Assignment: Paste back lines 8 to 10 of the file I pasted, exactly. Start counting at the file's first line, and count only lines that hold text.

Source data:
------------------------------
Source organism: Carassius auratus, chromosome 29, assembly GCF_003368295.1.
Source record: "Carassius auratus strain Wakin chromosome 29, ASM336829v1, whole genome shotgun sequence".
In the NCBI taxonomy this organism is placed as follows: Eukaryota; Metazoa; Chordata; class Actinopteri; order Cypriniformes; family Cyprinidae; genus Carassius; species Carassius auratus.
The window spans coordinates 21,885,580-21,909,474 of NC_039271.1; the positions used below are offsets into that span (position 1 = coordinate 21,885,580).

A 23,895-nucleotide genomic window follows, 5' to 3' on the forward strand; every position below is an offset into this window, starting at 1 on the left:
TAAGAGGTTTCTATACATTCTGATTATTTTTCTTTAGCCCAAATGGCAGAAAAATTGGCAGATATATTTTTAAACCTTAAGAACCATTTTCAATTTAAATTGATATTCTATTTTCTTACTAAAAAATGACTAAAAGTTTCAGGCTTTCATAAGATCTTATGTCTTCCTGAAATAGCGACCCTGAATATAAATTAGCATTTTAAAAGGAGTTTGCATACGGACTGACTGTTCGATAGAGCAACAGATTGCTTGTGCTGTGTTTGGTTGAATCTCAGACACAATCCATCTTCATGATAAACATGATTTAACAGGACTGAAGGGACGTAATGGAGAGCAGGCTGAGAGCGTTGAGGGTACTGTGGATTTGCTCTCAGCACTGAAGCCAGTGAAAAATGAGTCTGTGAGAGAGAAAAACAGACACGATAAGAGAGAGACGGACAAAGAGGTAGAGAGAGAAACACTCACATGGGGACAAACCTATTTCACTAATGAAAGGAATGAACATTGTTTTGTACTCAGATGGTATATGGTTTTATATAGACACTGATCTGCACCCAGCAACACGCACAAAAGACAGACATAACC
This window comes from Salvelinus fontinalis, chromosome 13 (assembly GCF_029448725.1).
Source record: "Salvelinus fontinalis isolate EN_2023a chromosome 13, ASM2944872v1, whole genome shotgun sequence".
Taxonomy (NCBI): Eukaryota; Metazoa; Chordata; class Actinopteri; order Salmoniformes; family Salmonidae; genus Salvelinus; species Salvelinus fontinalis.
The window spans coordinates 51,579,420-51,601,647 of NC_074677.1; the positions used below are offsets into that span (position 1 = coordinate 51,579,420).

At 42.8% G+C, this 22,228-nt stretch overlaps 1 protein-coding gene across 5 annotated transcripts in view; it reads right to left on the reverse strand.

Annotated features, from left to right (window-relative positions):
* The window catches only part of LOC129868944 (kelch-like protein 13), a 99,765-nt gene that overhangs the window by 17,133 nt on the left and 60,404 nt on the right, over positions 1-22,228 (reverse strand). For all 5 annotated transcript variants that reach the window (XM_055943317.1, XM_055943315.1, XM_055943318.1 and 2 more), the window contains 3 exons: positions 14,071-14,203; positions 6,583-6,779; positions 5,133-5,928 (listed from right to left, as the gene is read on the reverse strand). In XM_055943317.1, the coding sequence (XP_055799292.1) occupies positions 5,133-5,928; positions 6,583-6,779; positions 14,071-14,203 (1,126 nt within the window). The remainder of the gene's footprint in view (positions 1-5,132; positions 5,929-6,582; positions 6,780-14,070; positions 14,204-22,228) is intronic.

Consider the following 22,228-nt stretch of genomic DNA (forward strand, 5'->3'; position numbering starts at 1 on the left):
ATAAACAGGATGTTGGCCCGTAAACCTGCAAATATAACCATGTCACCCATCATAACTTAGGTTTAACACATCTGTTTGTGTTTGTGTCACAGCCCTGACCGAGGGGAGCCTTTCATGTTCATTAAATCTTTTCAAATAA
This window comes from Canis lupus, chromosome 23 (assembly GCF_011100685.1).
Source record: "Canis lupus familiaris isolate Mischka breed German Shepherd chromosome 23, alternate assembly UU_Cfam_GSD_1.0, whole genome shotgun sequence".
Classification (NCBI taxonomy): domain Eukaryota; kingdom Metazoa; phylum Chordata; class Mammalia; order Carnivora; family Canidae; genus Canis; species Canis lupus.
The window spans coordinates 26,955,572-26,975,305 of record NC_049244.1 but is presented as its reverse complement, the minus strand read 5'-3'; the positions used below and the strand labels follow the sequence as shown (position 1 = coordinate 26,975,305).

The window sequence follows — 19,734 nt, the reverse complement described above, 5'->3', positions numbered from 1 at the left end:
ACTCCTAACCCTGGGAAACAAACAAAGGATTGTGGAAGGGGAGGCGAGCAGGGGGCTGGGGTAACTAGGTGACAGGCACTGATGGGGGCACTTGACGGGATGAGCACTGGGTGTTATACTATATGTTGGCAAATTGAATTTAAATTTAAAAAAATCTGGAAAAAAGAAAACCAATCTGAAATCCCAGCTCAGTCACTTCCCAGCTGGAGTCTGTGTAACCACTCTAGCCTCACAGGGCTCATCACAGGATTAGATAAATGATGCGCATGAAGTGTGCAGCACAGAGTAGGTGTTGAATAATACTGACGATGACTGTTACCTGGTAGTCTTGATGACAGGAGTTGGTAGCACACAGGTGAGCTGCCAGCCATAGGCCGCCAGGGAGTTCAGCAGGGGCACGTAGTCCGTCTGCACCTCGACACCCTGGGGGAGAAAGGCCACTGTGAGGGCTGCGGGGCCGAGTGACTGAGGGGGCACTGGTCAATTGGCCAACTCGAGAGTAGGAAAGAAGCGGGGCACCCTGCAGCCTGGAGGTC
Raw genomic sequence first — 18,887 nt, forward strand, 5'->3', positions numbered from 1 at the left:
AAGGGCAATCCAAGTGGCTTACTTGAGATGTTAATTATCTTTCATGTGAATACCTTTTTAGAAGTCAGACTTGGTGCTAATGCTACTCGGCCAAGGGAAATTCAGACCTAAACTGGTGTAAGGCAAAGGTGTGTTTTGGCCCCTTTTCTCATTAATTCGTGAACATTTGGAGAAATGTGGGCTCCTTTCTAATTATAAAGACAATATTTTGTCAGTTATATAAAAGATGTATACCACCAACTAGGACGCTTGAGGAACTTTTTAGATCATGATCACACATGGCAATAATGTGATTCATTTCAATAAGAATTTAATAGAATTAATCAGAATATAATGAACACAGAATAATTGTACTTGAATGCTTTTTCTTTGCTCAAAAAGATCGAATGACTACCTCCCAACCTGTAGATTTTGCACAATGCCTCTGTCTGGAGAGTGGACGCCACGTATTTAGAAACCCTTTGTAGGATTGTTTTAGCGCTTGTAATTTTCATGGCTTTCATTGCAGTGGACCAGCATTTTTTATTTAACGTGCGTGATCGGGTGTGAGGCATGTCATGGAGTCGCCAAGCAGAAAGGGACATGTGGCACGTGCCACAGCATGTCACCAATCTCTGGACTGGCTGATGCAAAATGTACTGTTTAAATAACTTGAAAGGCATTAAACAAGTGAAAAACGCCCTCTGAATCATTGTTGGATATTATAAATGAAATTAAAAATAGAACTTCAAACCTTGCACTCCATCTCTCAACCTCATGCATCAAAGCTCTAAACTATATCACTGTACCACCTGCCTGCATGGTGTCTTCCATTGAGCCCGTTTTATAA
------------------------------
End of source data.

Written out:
Source record: "Salvelinus fontinalis isolate EN_2023a chromosome 13, ASM2944872v1, whole genome shotgun sequence".
Taxonomy (NCBI): Eukaryota; Metazoa; Chordata; class Actinopteri; order Salmoniformes; family Salmonidae; genus Salvelinus; species Salvelinus fontinalis.
The window spans coordinates 51,579,420-51,601,647 of NC_074677.1; the positions used below are offsets into that span (position 1 = coordinate 51,579,420).